How to Make Visitors to Your Site Feel Good About Spending Money
It’s time to get over e-commerce. That is not to say that we should stop doing business online. Far from it. What I mean is that we have to stop making a big deal about the nature of doing business on the internet.
At this point, all commerce is electronic commerce. Try running a cash register without electricity. Try taking a credit card without some kind of network connection. With trillions of dollars in business to business transactions occurring annually over the internet, it is no longer e-commerce. It’s just commerce.
Despite that undeniable fact, doing business online is fraught with greater perceived risk than doing business onsite. There is some debate over whether that perception is valid. Identity theft happened long before the first Amazon transaction was completed. No one seems concerned about handing a loaded credit card to minimum wage serving staff at a restaurant to be taken out of sight, processed, and returned at their convenience.
All kinds of bad things happen to one’s personal information at trusted retailers, hotels, and airlines. Data breaches have no problem victimizing people who avoided the online portal and went to a physical location to shop onsite. For a number of reasons, they still don’t trust your online store with their business. Here’s how to win their trust:
If a person walks into your onsite store with a debit card and is told that you accept cash only, they are confused as to why you don’t accept money. For them, the debit card is money. For countless millions, cash is a ridiculous anachronism featured in someone else’s nostalgia. News flash: They also don’t have landline phones.
It is important that your website does not put up this kind of roadblock to money. That is why services like Checkout.com exist. They allow you to take virtually all major credit cards, virtually everywhere in the world you want to do business. Additionally, you have:
- Access to over 150 currencies
- Card storage
- 1-click payment
- Fraud management
These are the kinds of benefits once available only to large, multinational corporations. They used to have the advantage of being able to transact business in the most trusted and respected ways. Now that the same ability is shared by even the smallest business, that advantage is neutralized.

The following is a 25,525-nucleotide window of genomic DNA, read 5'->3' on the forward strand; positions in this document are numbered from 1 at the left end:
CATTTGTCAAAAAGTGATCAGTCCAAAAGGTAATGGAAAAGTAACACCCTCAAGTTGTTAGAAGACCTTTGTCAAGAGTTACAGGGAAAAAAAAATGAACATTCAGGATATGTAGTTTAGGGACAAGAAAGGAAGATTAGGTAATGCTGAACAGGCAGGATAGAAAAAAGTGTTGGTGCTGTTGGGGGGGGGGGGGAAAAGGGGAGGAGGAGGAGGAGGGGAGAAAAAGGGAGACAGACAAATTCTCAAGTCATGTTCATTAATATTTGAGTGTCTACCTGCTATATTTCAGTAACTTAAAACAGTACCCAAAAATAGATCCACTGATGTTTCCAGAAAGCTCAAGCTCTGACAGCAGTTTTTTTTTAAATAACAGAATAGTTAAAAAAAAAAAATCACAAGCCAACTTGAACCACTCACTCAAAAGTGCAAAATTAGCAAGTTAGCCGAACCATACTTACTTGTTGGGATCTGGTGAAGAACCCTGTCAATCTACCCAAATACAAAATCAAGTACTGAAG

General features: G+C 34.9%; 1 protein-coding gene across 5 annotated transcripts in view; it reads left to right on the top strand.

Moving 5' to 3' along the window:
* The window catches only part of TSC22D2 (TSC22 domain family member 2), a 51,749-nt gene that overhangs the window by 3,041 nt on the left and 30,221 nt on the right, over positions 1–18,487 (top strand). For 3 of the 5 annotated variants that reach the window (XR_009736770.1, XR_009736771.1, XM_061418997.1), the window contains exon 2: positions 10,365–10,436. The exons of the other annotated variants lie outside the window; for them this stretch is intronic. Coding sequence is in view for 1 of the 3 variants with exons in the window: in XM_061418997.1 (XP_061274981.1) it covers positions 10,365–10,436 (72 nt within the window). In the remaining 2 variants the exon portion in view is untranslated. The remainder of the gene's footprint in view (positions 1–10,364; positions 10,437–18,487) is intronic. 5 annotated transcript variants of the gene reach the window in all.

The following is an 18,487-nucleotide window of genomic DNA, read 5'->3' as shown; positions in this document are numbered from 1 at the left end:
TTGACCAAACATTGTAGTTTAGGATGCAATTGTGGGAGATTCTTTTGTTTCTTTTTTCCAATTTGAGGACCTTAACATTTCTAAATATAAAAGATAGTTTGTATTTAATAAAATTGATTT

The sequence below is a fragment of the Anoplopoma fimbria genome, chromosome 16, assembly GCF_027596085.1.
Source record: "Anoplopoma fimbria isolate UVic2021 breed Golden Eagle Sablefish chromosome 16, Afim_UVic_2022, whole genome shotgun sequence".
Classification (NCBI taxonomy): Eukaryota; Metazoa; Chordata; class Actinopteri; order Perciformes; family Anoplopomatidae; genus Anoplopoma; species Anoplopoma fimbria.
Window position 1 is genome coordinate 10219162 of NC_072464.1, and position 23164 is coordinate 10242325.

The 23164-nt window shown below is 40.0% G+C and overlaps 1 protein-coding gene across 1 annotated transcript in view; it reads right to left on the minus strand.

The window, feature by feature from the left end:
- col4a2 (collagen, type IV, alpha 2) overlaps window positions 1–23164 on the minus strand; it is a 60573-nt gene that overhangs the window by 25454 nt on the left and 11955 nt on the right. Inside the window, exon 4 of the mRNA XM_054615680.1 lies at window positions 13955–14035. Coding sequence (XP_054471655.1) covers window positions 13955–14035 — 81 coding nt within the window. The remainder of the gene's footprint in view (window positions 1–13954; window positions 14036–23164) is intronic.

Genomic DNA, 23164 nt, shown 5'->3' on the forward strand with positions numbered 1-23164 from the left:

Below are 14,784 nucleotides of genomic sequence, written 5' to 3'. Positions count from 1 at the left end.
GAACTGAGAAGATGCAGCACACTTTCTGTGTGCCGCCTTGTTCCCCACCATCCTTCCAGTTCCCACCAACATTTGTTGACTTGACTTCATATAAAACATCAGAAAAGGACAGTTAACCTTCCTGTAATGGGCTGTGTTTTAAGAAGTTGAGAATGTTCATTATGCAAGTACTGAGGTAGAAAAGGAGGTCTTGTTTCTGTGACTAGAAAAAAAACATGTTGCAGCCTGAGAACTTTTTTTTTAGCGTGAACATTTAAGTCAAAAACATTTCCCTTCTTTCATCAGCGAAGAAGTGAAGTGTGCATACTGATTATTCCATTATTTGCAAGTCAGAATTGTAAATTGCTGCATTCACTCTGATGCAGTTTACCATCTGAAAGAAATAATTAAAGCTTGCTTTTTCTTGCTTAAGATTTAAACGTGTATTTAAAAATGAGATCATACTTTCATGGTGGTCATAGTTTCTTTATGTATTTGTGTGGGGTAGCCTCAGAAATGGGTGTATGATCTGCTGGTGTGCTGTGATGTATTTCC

Stop Demanding Personal Information You Don’t Need
If you go to a grocery store or restaurant, you collect your items, swipe your card, and try to figure out where in the lot you parked your car. You do not have to go through what feels like a questionnaire designed by the good folks at your local DMV.
Your website starts putting up a bunch of red flags with every piece of unnecessary information you ask for from a person who just wants to pay and go. You don’t actually need that email address for anything. You just want a mailing list so that you can spam them later. Hint: That’s not good marketing. Some requests may even be illegal.
There are merchants who will not let you pay for a pizza or buy an extension cord without a postal code and phone number. They would rather not have the transaction than go without the information. You need to decide if you want happy customers paying you money or a bunch of personal information you can data mine and sell. If you want people to feel comfortable giving you money online, stop being the creepy person asking for information you don’t need.
Make the Billing Clear
The most suspicious part of a transaction is a bill that does not match the expectations of the purchaser. Be sure that when a person sees the transaction on their bank statement, they know who that transaction was with. They will be suspicious of charges by a company they never heard of. The amount and company need to be clear. You need to have a way they can verify their purchases online. No one does this better than Amazon.
Online, you need to accept as many forms of money as possible. Stop demanding information you don’t need. And bill accurately and clearly. The rest is just commerce.